How voters want to regulate firearms may determine who comes out on top of Virginia’s state elections next month.
That’s one takeaway from a pair of polls released over the past few days. A Washington Post/George Mason University poll found that 83 percent of Virginians listed gun policy as important to their vote, making it the fourth highest rated issue. Meanwhile, a Christopher Newport University (CNU) poll found guns were tied for the fourth most important issue, with nine percent of voters saying it was their top issue.
The outcome of the elections could have a substantial impact on gun policy in the state. While Republican Governor Glenn Youngkin is not up for re-election, every member of the House of Delegates and Senate will face voters. Republicans currently hold a four-seat majority in the House, and Democrats have a two-seat majority in the Senate.
If Democrats can retain or expand their representation, it will likely result in few changes to the state’s gun laws. That would keep in place the universal background check, “red flag,” one-gun-purchase-a-month, and local gun-free zone laws Democrats passed in 2020. However, if Republicans capture a trifecta, they could repeal some or all of those restrictions.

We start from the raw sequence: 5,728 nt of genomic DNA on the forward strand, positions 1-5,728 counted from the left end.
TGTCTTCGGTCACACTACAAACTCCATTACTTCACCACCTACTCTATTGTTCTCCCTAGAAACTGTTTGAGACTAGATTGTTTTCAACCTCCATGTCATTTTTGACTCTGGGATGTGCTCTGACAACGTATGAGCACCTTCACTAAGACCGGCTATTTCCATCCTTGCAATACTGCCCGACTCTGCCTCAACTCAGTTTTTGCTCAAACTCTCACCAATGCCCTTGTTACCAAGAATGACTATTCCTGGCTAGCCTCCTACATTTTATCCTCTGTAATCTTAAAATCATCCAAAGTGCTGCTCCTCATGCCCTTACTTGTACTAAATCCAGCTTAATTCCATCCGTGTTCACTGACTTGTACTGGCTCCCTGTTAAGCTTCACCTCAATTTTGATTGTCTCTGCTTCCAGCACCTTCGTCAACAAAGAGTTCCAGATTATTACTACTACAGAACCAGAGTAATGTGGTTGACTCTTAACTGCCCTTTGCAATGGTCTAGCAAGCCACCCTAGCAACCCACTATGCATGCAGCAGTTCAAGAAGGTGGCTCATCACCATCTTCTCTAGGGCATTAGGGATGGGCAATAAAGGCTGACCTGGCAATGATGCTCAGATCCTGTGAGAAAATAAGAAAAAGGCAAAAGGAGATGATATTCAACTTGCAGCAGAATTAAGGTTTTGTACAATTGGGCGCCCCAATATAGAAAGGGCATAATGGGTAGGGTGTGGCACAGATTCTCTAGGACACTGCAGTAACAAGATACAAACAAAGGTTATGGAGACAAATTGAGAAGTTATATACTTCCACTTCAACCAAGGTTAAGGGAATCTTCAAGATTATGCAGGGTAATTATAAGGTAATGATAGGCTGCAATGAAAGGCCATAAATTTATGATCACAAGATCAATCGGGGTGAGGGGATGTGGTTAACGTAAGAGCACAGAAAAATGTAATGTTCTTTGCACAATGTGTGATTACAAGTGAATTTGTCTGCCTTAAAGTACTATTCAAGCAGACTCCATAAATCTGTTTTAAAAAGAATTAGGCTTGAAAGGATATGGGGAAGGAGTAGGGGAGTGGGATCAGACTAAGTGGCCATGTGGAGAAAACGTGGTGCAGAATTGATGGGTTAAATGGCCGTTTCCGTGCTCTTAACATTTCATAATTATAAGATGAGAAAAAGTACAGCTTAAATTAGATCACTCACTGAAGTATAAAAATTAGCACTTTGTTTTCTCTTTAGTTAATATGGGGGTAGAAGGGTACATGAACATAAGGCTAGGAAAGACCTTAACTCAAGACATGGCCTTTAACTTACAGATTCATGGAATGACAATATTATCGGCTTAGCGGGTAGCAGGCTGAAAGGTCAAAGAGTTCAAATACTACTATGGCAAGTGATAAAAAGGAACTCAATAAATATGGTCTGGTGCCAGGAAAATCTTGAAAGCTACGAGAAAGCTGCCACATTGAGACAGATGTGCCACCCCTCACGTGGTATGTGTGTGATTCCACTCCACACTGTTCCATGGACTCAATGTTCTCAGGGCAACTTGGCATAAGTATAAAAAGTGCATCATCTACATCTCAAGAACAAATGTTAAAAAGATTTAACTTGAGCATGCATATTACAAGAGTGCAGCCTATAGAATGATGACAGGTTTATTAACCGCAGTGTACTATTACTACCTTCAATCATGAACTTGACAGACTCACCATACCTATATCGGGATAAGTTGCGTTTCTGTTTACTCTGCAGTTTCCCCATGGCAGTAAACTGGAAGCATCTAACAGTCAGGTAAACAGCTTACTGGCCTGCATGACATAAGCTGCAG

With gun policy polling as a key issue in the race, it’s not clear which party might benefit. Registered voters told The Post they favor Republicans on gun policy by five points. 47 percent said they trusted Republicans to handle the issue, while 42 percent preferred Democrats.
However, the CNU poll found Democrats in the state are significantly more concerned about the issue. They listed gun policy as their second most important issue behind abortion, while Republicans had it as their seventh most important. Independents had gun policy tied with immigration as their fourth most important issue in the election.
The gun groups are paying close attention to the off-year election in Virginia.
In September, Everytown for Gun Safety announced it planned to spend at least $1.5 million in the state’s elections backing candidates who support stricter gun-control laws. It released two ads at that time, including one that highlighted abortion alongside gun control. Earlier this month, the group launched another ad as part of a $200,000 campaign.
The National Rifle Association has not announced ad buys in the state. However, it has begun a door-knocking campaign throughout the state in support of pro-gun candidates. Similarly, the Virginia Citizens Defense League has already started encouraging its members to take advantage of early voting.